Carnegie Mellon University
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New Projects at the Robotics Institute
Automates copper processing
Assistive Robots for Blind Travelers
As robotics technology evolves to a stage where co-robots, or robots that can work with humans, become a reality, we need to ensure that these co-robots are equally capable of interacting with humans with disabilities. This project addresses this challenge by exploring meaningful human-robot interaction (HRI) in the context of assistive robots for blind travelers.
Autonomous Robotics Manipulation
Carnegie Mellon’s Autonomous Robotic Manipulation (ARM-S) team develops software that autonomously performs complex manipulation tasks.
Non-contact 3-D surgical instrument tracking for device testing and surgeon assessment.
Adaptive Introspection for Robust Long Duration Autonomy
Long duration autonomy for unmanned systems is difficult to achieve as current systems are design limited to anticipated exceptions and do not adapt to long-term changes in the environment. In addition, the challenge of designing experiments for long durations that provoke unanticipated exceptions is difficult. In this project we will enable long-term operation in unpredictable environments by developing an adaptive introspection and deployment approach and evaluating the ideas in an experimental setup that will provoke exceptions.
Micron: Intelligent Microsurgical Instruments
Suppression of hand tremor to improve precision in microsurgery.
We are developing a curriculum for the Introduction to Computer Science (CS1) course taught at two and four year colleges and for high school Computer Science courses.
Lego Educational Robotics
Self-paced robotics education labs
Lunar Regolith Excavation and Transport
This research develops lightweight robotic excavators for digging and transporting regolith (loose soil) on the Moon.
Lunar Rover for Polar Crater Exploration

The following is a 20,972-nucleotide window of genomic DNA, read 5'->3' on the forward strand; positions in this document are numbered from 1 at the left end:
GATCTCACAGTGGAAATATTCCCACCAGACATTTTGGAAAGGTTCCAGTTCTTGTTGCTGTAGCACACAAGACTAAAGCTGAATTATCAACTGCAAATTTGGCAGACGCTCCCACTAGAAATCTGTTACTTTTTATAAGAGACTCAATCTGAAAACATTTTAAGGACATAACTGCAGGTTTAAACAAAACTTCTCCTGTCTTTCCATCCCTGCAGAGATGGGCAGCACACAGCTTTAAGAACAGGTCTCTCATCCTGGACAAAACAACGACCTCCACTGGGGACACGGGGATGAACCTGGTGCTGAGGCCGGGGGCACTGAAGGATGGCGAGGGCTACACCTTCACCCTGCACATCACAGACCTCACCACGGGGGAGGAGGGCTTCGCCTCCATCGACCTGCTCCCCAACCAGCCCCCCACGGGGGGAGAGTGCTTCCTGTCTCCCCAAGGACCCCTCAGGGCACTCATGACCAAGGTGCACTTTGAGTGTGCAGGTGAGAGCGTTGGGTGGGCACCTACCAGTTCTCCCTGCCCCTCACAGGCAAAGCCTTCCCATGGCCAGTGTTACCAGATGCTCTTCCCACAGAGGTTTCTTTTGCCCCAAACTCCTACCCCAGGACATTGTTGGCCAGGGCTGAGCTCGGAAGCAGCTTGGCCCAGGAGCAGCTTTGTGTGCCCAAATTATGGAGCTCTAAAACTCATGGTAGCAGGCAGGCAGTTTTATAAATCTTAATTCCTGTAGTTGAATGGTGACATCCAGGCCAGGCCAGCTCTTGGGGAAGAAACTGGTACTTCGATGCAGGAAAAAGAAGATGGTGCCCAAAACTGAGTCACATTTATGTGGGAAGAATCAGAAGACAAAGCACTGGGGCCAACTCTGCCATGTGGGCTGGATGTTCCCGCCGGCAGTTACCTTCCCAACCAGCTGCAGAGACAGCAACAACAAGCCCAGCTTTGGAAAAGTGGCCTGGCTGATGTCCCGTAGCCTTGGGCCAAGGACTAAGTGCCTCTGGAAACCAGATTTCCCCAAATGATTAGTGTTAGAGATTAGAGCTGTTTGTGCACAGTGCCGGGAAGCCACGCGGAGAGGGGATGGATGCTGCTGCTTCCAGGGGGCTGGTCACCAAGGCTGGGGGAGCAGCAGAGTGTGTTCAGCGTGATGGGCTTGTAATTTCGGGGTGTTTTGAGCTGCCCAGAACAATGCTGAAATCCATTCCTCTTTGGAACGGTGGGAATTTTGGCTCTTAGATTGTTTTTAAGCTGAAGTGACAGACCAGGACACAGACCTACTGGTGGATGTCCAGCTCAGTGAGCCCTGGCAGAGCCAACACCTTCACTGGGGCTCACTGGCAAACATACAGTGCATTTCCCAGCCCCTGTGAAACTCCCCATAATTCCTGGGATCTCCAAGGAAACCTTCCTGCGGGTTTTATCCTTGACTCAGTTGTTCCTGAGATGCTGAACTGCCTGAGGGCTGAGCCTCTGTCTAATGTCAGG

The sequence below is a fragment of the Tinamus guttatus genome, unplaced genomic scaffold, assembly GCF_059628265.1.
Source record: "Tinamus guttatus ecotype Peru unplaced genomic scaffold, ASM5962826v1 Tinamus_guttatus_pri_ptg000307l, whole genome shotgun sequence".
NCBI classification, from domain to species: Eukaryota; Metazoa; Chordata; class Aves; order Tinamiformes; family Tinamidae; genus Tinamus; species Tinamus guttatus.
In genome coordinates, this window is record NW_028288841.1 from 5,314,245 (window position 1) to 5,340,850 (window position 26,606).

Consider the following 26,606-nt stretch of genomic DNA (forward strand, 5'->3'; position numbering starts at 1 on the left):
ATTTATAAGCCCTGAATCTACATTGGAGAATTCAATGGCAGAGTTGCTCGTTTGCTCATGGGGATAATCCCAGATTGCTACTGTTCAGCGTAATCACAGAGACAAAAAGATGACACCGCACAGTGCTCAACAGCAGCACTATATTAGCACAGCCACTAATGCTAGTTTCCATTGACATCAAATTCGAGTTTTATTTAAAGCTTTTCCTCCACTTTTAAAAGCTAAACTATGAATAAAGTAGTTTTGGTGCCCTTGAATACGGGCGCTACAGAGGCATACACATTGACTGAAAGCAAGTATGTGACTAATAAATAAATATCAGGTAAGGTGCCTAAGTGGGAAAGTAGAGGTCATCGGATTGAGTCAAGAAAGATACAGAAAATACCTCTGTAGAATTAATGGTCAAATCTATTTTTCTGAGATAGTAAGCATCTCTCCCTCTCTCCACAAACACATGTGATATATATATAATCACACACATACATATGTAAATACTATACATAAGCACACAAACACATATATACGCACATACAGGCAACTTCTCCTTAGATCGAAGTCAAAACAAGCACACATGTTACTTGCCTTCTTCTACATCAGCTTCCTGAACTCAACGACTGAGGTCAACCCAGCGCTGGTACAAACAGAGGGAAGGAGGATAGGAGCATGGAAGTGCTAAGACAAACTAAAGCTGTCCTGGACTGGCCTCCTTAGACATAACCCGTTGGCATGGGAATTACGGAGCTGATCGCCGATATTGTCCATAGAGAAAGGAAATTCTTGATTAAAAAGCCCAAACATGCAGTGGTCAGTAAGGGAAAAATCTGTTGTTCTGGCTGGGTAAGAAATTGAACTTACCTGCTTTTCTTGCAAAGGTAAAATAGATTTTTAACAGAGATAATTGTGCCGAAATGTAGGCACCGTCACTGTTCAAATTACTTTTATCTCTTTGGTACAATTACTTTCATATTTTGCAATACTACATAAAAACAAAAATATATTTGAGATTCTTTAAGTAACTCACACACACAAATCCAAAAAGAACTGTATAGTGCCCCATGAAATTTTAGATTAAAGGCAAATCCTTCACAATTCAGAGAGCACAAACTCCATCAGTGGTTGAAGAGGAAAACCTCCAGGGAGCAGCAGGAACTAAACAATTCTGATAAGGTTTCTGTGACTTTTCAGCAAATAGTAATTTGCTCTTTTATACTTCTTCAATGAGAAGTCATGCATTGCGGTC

The Scarab lunar rover has been designed to carry a 1-meter coring drill and a payload of science instruments that can analyze the abundance of hydrogen, oxygen and other materials.
Automated Reverse Engineering of Buildings
The goal of this project is to use data from 3D sensors to automatically reconstruct compact, accurate, and semantically rich models of building interiors.
The Aerial Robotic Infrastructure Analyst (ARIA)
The Aerial Robotic Infrastructure Analyst (ARIA) rapidly creates comprehensive, high-resolution, semantically rich 3D models of infrastructure – an interactive assistant for infrastructure inspection.
GPS-denied Localization using ground and air vehicles
In this project, we are developing mapping and localization methods that combine aerial imagery from satellite and aerial platforms with maps and perception from ground-based robots to produce integrated maps even when GPS is unavailable.
The Intelligent Workcell
This project is studying methods for augmenting industrial workcells with sensors and feedback mechanisms to enable workers and robots to operate safely in the same environment.
Micro Air Vehicle Scouts for Intelligent Semantic Mapping
The goal of this project is develop the next level of capability for a low-flying, map building MAV scout. The research will demonstrate rapid scouting in cluttered environments and acquire relevant semantically annotated maps.
Indoor Flight in Degraded Visual Environments
Our goal is to fly indoors in degraded visual environments to localize people and fire. We are developing accurate real-time localization and control to be able to fly in these challenging conditions.
Helicopter Obstacle Avoidance and Landing
In this project we develop the trajectory planning system for an autonomous helicopter. The helicopter is used for cargo delivery. To read more about the trajectory planning system see the following publications.
Simple Hands
Designing simple grippers for autonomous general purpose manipulation.
Extrinsic Dexterity
"Extrinsic Dexterity" is a way to get dexterous manipulation with a very simple hand, by coordinating finger motion with arm motion. The more common approach is to depend entirely on the fingers of the hand, which requires at least three fingers and at least nine motors. We have demonstrated Extrinsic Dexterity using the single motor of the MLab Hand, coordinated with the motions of the arm.
Harnessing Human Manipulation